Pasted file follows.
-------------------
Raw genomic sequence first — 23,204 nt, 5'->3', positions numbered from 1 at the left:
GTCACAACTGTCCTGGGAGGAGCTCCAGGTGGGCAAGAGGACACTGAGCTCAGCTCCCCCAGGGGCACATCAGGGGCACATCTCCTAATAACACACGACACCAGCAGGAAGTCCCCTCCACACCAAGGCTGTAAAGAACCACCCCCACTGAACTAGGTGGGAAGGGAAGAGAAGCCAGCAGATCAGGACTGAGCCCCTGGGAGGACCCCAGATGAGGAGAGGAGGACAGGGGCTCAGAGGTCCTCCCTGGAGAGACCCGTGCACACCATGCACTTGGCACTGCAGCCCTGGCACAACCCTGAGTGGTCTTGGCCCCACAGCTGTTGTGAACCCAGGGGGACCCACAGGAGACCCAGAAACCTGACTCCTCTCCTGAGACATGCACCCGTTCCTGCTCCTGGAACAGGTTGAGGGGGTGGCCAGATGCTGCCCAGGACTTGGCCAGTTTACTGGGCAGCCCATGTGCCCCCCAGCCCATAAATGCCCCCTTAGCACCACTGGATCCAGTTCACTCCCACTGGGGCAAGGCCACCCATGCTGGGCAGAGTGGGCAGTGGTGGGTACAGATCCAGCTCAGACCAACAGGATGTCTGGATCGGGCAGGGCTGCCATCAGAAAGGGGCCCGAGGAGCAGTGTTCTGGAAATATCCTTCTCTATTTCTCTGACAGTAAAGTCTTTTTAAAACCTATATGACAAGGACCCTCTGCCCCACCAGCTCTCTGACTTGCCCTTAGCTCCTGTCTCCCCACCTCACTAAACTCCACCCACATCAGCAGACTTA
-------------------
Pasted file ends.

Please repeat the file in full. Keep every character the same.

Raw genomic sequence first — 23,204 nt, 5'->3', positions numbered from 1 at the left:
GTCACAACTGTCCTGGGAGGAGCTCCAGGTGGGCAAGAGGACACTGAGCTCAGCTCCCCCAGGGGCACATCAGGGGCACATCTCCTAATAACACACGACACCAGCAGGAAGTCCCCTCCACACCAAGGCTGTAAAGAACCACCCCCACTGAACTAGGTGGGAAGGGAAGAGAAGCCAGCAGATCAGGACTGAGCCCCTGGGAGGACCCCAGATGAGGAGAGGAGGACAGGGGCTCAGAGGTCCTCCCTGGAGAGACCCGTGCACACCATGCACTTGGCACTGCAGCCCTGGCACAACCCTGAGTGGTCTTGGCCCCACAGCTGTTGTGAACCCAGGGGGACCCACAGGAGACCCAGAAACCTGACTCCTCTCCTGAGACATGCACCCGTTCCTGCTCCTGGAACAGGTTGAGGGGGTGGCCAGATGCTGCCCAGGACTTGGCCAGTTTACTGGGCAGCCCATGTGCCCCCCAGCCCATAAATGCCCCCTTAGCACCACTGGATCCAGTTCACTCCCACTGGGGCAAGGCCACCCATGCTGGGCAGAGTGGGCAGTGGTGGGTACAGATCCAGCTCAGACCAACAGGATGTCTGGATCGGGCAGGGCTGCCATCAGAAAGGGGCCCGAGGAGCAGTGTTCTGGAAATATCCTTCTCTATTTCTCTGACAGTAAAGTCTTTTTAAAACCTATATGACAAGGACCCTCTGCCCCACCAGCTCTCTGACTTGCCCTTAGCTCCTGTCTCCCCACCTCACTAAACTCCACCCACATCAGCAGACTTA